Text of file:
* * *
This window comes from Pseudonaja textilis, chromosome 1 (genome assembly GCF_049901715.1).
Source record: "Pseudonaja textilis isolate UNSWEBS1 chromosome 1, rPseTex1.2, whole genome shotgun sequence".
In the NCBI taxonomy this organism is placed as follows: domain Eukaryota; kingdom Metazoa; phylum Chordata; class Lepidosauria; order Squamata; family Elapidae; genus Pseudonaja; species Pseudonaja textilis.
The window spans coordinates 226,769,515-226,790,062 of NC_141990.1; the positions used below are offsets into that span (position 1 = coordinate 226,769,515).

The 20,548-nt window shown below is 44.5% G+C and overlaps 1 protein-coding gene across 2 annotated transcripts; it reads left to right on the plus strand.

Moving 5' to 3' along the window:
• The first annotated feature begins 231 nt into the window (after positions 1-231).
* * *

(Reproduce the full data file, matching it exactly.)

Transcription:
This window comes from Pseudonaja textilis, chromosome 1 (genome assembly GCF_049901715.1).
Source record: "Pseudonaja textilis isolate UNSWEBS1 chromosome 1, rPseTex1.2, whole genome shotgun sequence".
In the NCBI taxonomy this organism is placed as follows: domain Eukaryota; kingdom Metazoa; phylum Chordata; class Lepidosauria; order Squamata; family Elapidae; genus Pseudonaja; species Pseudonaja textilis.
The window spans coordinates 226,769,515-226,790,062 of NC_141990.1; the positions used below are offsets into that span (position 1 = coordinate 226,769,515).

The 20,548-nt window shown below is 44.5% G+C and overlaps 1 protein-coding gene across 2 annotated transcripts; it reads left to right on the plus strand.

Moving 5' to 3' along the window:
• The first annotated feature begins 231 nt into the window (after positions 1-231).